Former Cuban dictator Fidel Castro passed away on Thursday. His death was celebrated by many American Cubans, many of whom had been separated from their families and faced tragedy as a result of his rule.
Sen. Marco Rubio (R-Fla.), a descendant from Cuban immigrants himself, spoke about the events that had transpired with anchorwoman Dana Bash on a Sunday segment of CNN’S “State of the Union.”
President Obama headed recent efforts to restore diplomatic relations between America and Cuba to open up the country for trade and diplomacy, symbolized by the reopening of the Cuban embassy. Rubio said that he trusted president-elect Donald Trump to “roll back” that progress:
Rubio, who ran for president in the Republican primary, was one of Trump’s largest critics during the election. “The election is over and now it comes time to govern. We’re going to give him every chance to be successful,” he declared.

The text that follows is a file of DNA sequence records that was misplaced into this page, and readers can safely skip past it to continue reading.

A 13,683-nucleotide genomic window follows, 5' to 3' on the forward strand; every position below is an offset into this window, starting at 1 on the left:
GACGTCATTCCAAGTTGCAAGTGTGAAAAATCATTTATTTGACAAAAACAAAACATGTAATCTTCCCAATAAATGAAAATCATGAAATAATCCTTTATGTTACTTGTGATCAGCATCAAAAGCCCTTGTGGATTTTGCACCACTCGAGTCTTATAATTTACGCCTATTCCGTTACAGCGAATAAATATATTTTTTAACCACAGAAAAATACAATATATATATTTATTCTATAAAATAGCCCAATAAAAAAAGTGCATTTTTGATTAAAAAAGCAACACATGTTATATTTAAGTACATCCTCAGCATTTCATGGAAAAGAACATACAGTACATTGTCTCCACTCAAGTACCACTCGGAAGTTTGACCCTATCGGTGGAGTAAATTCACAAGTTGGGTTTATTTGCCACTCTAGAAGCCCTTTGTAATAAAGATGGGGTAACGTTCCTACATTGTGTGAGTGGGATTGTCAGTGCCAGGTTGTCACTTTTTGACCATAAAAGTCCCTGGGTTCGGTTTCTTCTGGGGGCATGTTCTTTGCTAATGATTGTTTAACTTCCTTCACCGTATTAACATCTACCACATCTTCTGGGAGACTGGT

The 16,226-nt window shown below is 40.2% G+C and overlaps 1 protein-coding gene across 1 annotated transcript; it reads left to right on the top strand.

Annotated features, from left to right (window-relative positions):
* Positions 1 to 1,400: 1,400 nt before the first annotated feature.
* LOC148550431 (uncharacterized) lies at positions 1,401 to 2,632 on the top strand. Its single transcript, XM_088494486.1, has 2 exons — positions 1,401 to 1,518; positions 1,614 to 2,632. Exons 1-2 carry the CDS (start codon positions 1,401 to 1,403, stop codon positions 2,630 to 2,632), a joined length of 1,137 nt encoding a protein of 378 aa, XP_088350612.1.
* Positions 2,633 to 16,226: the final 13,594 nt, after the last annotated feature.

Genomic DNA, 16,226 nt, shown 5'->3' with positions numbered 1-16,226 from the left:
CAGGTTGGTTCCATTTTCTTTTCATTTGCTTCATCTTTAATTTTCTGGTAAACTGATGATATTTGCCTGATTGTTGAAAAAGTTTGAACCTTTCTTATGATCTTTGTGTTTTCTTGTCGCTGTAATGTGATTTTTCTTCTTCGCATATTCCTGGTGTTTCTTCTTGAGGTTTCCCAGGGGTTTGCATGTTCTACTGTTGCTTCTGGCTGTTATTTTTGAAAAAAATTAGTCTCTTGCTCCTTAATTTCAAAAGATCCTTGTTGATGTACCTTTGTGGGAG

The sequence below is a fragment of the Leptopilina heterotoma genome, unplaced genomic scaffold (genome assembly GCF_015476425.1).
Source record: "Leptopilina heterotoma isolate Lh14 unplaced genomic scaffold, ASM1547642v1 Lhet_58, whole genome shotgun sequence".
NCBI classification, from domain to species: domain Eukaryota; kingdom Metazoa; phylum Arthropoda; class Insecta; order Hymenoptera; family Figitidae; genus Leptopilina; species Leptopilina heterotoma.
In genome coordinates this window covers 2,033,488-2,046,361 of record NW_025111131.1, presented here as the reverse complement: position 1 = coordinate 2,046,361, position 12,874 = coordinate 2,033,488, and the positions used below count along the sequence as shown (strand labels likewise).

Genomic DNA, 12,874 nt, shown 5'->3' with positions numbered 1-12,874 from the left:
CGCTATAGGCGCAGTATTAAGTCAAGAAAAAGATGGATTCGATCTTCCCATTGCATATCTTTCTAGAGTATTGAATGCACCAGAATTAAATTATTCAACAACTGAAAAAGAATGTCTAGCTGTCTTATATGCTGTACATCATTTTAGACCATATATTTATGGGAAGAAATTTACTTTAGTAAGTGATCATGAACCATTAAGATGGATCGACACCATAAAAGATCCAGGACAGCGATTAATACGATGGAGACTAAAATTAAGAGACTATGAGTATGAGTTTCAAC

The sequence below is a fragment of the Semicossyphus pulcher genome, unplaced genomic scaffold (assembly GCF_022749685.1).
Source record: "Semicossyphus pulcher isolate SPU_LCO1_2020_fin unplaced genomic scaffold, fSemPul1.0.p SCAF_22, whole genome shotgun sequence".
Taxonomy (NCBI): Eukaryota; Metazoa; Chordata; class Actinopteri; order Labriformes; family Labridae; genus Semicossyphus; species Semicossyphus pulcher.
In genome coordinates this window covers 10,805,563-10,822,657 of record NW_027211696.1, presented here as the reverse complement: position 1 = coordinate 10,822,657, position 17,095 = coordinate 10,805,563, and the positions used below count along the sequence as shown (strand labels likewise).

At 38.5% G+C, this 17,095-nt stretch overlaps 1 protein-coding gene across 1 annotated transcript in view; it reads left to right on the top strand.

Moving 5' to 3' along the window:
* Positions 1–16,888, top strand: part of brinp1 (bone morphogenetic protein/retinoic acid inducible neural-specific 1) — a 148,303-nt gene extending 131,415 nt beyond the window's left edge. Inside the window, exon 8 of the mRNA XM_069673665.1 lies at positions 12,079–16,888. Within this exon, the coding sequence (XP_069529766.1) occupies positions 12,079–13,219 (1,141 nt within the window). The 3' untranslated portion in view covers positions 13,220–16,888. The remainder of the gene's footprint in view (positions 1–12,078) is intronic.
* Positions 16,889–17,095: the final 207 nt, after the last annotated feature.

Rubio was also disappointed with the president, saying that Obama’s condolences to Castro’s family were “pathetic.” Despite the pope doing the same, and Rubio being a practicing Catholic, the senator made a distinction between his religious duties and his political beliefs:
President Obama visited Cuba in March, making him the first United States president to have made such a trip in 88 years. In August, the first U.S. flight to Cuba in 55 years took off from Fort Lauderdale-Hollywood International Airport.
Obama has called on Congress to lift the Cuban embargo. Though critics of the president’s attempts to restore diplomatic relations with Cuba are largely partisan, there were five notable Republican members of Congress in 2014 who shared a similar desire to lift U.S. sanctions on the country: Rep. Justin Amash (R-Mich.), Rep. Jason Chaffetz (R-Utah), Sen. Jeff Flake (R-Ariz.), Rep. Mark Sanford (R-S.C.) and Sen. Rand Paul (R-Ky.).
The congressmen verbalized their support for the opening up of the country on the basis of sovereignty, the free movement of people and free markets.